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Champions Central Lancashire League - 1933

From left (standing) D Howarth; J Taylor; WA Hopkin; F Perry; W Price; A Hardy; J Kenyon; FE Thornhill

Seated: J Currie; JB Robinson; AL Taylor (capt); H Pownall; S Burton

Front: CV Fenton; J Holroyd (Pro)

Ashton’s debut match in the Central Lancashire League was a home defeat against Heywood but overall this first season proved to be more successful than many thought it would be. Throughout the campaign the side remained unbeaten away from Reyner Lane which helped them to finish in a respectable fourth place in the league table. The highlight of the season was perhaps the victory over the then league leaders and eventual champions Castleton Moor on their own ground. At the time Ashton had the distinction of being the only club to have taken four points out of the prospective champions with whom they had already played out an even draw when they first met at Ashton earlier in the season. The win at Castleton Moor was sweeter for the Ashton side as it took revenge for Castleton Moor’s win over them in the Wood Cup. Incidentally, the Wood Cup trophy was originally donated to the league by Alderman John Henry Wood in 1921. At that time Alderman Wood was the Mayor of Middleton and captain of his town team. The trophy, to be played for each season in a knockout basis between the clubs, is today still part of the cricketing calendar. It was Sydney F. Barnes the England and Staffordshire County bowler who played the biggest part in the rout of Ashton by Castleton Moor in the 1928 Wood Cup by taking eight wickets for 39 runs. However, in the league encounters between the two clubs Barnes took only two wickets for 54 runs at Reyner Lane and three for 56 at Castleton Moor. Barnes’ record against Ashton was 13 wickets for 140 runs, an average of just over 11 per wicket. No other club had punished Barnes’ bowling as freely as Ashton did. Ashton’s league win at Castleton Moor saw them passing the home side’s total of 154 with four wickets in hand. It was one of the greatest finishes of the season for with time an important factor in the decision Ashton reached their target with just one over remaining.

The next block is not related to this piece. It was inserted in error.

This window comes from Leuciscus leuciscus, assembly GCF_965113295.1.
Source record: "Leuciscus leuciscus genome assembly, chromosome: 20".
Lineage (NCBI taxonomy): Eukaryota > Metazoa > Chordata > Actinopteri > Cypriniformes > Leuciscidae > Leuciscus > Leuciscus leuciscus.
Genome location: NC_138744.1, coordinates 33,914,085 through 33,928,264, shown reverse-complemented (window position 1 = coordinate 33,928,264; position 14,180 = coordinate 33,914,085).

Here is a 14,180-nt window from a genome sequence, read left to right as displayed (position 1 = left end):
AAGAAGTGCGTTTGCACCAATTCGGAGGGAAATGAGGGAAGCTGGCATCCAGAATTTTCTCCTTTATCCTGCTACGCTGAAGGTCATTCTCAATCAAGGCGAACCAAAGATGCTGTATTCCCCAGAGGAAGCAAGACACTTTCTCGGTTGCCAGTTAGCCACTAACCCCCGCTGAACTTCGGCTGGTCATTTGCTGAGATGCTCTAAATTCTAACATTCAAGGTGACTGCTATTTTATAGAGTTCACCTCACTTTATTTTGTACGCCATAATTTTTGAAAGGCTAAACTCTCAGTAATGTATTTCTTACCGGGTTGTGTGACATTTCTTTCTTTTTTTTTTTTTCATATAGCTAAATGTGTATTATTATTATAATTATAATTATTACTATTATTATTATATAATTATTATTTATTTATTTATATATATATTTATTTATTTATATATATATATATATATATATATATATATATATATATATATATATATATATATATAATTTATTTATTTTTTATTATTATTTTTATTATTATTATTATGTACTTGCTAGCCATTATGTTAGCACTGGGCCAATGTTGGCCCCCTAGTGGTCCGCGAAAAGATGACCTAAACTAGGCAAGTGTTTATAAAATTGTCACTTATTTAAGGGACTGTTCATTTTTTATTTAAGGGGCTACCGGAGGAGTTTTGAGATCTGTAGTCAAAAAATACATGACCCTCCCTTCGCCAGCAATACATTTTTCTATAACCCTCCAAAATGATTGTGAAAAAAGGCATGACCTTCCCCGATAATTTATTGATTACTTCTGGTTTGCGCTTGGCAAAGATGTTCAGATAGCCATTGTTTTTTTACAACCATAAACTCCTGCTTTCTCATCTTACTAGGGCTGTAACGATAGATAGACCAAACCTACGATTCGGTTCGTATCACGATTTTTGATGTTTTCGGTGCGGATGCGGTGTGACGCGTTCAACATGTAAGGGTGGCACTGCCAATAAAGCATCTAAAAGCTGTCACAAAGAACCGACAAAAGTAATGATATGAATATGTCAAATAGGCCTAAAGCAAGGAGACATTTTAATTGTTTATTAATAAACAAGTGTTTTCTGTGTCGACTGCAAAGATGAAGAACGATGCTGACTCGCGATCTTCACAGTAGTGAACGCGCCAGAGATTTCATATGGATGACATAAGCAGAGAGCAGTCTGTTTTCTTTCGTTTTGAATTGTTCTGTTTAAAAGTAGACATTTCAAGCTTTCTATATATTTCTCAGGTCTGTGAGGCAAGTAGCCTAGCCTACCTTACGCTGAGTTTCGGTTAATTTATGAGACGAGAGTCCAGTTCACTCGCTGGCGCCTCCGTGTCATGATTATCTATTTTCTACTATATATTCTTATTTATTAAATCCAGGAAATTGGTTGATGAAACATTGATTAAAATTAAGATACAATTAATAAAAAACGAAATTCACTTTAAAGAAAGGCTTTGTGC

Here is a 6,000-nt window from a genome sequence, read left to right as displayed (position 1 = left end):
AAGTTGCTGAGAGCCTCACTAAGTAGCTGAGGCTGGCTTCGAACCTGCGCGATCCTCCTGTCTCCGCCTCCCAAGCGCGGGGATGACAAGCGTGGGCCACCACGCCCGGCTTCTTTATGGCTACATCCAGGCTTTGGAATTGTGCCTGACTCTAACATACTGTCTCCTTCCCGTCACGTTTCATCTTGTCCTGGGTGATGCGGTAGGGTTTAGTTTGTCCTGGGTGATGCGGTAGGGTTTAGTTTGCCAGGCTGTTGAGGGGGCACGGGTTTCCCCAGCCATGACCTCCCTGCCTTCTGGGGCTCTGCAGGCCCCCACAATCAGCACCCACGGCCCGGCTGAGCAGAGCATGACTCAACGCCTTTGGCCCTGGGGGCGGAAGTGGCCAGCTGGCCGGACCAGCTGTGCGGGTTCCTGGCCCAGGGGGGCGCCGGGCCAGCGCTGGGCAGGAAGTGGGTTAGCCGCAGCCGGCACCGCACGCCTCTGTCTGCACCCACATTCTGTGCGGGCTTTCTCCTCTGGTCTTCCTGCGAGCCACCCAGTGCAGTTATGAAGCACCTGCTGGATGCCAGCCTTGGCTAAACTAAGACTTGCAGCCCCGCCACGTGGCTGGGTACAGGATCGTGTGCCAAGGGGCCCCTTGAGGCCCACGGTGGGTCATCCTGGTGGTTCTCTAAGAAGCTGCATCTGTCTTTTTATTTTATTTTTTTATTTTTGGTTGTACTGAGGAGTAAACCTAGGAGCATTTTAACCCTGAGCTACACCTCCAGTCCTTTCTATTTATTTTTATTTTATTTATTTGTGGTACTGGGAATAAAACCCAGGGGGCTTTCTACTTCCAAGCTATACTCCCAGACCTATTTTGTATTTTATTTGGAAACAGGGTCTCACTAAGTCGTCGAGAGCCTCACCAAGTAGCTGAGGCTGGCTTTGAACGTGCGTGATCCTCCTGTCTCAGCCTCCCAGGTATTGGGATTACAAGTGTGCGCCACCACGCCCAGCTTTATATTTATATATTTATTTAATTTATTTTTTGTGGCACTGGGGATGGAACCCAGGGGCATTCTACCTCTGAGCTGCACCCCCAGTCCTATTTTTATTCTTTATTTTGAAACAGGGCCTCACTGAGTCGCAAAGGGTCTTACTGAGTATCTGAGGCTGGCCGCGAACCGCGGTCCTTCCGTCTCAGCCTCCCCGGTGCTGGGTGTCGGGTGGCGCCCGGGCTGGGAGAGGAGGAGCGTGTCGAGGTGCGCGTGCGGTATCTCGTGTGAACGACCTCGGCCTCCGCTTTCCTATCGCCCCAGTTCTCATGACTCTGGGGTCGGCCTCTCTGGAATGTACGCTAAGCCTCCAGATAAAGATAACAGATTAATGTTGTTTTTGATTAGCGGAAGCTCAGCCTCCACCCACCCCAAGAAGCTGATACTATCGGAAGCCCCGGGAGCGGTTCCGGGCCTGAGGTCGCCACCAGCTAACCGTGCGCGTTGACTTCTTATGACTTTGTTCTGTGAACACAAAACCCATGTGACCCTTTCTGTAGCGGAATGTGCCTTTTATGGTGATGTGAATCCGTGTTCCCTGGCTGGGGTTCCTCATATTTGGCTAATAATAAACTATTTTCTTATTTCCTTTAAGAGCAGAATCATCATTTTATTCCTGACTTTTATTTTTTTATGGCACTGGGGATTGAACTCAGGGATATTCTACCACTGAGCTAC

The Ashton Club began to settle in the league and continued to make steady progress. In 1933 they signed Jack Holroyd as their professional and that same season they became champions for the very first time.



Holroyd had formerly been on the ground staff at Old Trafford and in his five seasons with Ashton proved his worth. The first season was the only one in which Holroyd failed to reach 100 wickets. In 1936 he was the only bowler in the CLL to pass the 100 mark. The victorious 1933 season had not started very promisingly and it was not until the fourth game that the club notched up its first win. The form of the young players was extremely important in reaching the top spot as several senior players the likes of H. Pownall, Arthur L. Taylor and Jack Holroyd all missed a number of games. Holroyd being called up for Lancashire on three occasions. When one also takes into consideration that Herbert Mottram did not occupy his usual place as opening batsman and a loss of form from Sid Burton saw him missing several games the youngsters and the team as a whole did exceptionally well to finish top of the league. One disappointment during the season was the club’s early exit from the Wood Cup at the hands of Milnrow a defeat made harder to swallow as it was largely down to the exceptional playing of their professional, Ashton man, William Dennis. The Rochdale district club had also beaten Ashton when they first met in the league. However, Ashton gained retribution when they took the championship by beating Milnrow on their own ground by 41 runs. With the departure of Holroyd to Stockport for the 1938 season Ashton’s new paid man was former Worcestershire County right-hand batsman George Wilfred Brook. Brook’s tenure was curtailed with the outbreak of the Second World War though the final pre-war season of 1939 had drawn to a close with an Ashton club record. John Bradbury’s excellent 150 runs against Royton became the highest individual score recorded by an Ashton player since the club had joined the Central Lancashire League. This record would remain unequalled until 2006.